Editorial | State financing of political parties

No public funds should go to finance the companies that belong to the parties and this can only be achieved by fencing off commercial operations


Bernard Grech has publicly admitted the Nationalist Party has a debt mountain of €32 million and is losing tens of thousands every month from its media company.

He posited this as an existential threat for the party and went as far as contemplating the sale of party clubs to solve the problem. Grech also hinted at decisions that may have to be taken concerning the party headquarters in Pietà and the media company owned by the PN.

He has said that the financial problems the PN is facing have not only conditioned how the party portrays itself and conveys its message, but at times has also conditioned the political message itself.

Grech said the party had to solve its debt problems before it can become an effective tool for doing politics.

Finding the solutions is not going to be easy. Leaders who came before Grech tried to cut the debt, even issued a private loan scheme to restructure pending loans, and yet they failed despite cutting costs in the media company.

The PN faces financial ruin and this is a worrying predicament for democracy.

A party that is heavily indebted and financially crippled becomes more vulnerable to blackmail by people with deep pockets and malign thoughts.

It is within this context that the words of Chamber of Commerce President Marisa Xuereb ring loud when she called on political parties to be more transparent and sustainable with their finances.

The PN’s massive debt did not happen overnight and is the result of years of mismanagement and grandiose dreams that saddled the party with expenses it could not afford. An act of contrition is the very least the party should show before it starts to tackle the problem.

But financial problems do not only impact the PN. The Labour Party also has its own financial woes with media reports suggesting that the party’s TV and radio station, ONE, has debts running into €10 million.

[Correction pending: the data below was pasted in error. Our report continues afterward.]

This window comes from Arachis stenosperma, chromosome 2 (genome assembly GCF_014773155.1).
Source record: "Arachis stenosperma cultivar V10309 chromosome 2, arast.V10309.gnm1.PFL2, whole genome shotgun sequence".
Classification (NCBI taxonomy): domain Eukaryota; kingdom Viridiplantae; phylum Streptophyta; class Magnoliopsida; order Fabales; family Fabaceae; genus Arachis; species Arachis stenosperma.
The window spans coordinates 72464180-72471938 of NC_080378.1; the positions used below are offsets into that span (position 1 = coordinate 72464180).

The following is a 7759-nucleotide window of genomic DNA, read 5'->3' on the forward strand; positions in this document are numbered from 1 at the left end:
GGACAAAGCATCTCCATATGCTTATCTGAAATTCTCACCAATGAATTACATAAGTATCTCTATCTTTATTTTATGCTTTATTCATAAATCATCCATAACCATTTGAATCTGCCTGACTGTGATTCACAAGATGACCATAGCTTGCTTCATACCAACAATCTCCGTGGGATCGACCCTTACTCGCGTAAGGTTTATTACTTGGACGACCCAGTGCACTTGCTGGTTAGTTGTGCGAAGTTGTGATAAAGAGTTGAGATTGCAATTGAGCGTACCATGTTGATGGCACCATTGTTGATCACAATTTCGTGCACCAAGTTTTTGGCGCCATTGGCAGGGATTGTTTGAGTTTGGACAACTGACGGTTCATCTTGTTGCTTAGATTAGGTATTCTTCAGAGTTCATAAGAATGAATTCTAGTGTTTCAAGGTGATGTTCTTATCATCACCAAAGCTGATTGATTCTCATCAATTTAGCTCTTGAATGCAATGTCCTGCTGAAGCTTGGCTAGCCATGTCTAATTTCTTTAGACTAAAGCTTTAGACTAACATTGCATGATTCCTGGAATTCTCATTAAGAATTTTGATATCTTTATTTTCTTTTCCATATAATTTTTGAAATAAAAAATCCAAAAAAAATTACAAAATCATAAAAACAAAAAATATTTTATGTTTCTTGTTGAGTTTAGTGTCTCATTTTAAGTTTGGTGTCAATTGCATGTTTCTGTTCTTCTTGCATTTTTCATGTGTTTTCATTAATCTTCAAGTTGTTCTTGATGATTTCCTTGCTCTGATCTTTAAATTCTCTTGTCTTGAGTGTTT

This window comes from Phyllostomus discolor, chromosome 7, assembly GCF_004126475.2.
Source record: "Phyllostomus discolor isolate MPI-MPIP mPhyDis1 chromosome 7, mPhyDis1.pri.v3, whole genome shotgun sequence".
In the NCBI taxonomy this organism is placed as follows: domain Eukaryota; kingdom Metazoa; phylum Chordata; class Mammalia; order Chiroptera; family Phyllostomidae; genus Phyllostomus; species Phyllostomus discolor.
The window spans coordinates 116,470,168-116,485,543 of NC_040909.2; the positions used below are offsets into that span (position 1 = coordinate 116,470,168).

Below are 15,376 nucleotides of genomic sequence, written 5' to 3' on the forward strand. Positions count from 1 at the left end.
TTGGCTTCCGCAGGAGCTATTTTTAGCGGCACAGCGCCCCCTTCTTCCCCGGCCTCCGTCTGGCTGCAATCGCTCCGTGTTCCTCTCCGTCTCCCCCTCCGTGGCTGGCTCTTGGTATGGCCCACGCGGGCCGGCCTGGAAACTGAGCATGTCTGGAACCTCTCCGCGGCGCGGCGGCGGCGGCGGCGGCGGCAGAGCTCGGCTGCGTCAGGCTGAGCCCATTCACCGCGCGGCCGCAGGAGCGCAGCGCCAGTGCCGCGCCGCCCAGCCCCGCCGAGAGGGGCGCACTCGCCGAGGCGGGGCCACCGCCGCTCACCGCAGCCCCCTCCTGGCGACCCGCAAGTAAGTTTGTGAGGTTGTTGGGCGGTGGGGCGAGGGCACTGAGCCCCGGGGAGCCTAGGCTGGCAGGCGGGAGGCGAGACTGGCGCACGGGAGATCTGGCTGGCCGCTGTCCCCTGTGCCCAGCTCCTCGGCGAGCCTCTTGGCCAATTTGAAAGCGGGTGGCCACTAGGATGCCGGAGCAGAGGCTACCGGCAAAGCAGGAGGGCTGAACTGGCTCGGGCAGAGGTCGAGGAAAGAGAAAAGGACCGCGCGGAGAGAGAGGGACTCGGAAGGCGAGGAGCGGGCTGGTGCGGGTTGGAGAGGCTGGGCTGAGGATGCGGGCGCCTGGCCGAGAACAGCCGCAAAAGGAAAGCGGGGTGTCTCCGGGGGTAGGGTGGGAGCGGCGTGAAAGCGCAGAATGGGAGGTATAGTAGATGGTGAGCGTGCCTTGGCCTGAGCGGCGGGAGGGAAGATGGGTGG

Both parties owe utility billing company ARMS millions and have similar arrears with the tax authorities.

Political parties are an essential part of participatory democracy and when they fail to administer their own house well it only breeds disdain and dejection from voters.

Admittedly, political parties have many more constraints than normal businesses when trying to raise funds to function well. They need money to attract talent and reach out to voters but in raising that capital they also have to be careful of ethical and political pitfalls.

Donations remain the primary source of income but unless these are regulated tightly they risk leaving the party beholden to big business.

The spirit of the party financing law was already breached when the PN issued its private loan scheme – ċedoli – since donors remained anonymous.

One solution to cut the dependence of parties on big business money is to have state financing of political parties based on their electoral performance.

This will not go down well with taxpayers but if we want a healthy democracy, we require healthy and professional political parties with no strings attached to anonymous donors or big business.

But any such scheme to support political parties must apply to all those who contest general elections (and satisfy some form of threshold criteria) and be accompanied by rigorous transparency rules.

No public funds should go to finance the companies that belong to the parties and this can only be achieved by fencing off commercial operations. The financial aid must go to the political party to develop policy, and employ and train people.

In this way parties can survive and democracy is safeguarded.

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